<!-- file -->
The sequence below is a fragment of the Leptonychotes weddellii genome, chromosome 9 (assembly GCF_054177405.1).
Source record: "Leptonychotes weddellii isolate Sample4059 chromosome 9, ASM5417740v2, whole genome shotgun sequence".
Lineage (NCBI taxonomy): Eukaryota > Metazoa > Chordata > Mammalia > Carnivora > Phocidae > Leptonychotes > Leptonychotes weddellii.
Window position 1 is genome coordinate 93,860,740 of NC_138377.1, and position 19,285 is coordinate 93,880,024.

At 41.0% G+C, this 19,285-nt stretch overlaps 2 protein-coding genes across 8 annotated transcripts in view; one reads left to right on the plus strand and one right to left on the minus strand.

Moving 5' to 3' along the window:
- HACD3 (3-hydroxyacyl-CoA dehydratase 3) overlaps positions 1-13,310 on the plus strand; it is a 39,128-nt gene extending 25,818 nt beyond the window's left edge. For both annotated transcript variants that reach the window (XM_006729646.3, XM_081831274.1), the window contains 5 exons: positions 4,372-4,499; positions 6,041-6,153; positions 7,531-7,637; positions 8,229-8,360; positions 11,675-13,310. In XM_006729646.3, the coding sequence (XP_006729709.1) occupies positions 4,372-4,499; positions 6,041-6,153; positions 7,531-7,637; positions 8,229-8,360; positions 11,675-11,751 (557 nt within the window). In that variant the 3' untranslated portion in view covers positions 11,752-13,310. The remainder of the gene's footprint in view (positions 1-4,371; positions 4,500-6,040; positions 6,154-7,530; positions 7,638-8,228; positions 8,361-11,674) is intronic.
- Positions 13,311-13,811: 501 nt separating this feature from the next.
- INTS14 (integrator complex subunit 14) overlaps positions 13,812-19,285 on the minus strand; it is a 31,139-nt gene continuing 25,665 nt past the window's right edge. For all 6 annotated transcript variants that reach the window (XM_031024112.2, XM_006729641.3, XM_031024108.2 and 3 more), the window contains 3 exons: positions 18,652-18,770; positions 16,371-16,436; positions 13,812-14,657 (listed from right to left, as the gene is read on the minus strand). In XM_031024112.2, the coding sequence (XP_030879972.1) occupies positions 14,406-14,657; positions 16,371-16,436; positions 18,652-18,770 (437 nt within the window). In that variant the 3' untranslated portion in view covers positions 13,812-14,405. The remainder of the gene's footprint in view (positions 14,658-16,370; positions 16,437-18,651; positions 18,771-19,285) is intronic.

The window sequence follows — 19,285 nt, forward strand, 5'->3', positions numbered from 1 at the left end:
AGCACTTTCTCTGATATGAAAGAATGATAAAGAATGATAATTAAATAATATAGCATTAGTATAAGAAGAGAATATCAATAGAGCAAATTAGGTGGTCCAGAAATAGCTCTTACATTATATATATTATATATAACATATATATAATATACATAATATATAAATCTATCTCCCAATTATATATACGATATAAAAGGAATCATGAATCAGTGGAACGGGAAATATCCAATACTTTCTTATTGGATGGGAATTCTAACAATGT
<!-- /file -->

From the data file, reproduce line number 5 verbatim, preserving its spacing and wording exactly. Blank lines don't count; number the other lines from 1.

At 41.0% G+C, this 19,285-nt stretch overlaps 2 protein-coding genes across 8 annotated transcripts in view; one reads left to right on the plus strand and one right to left on the minus strand.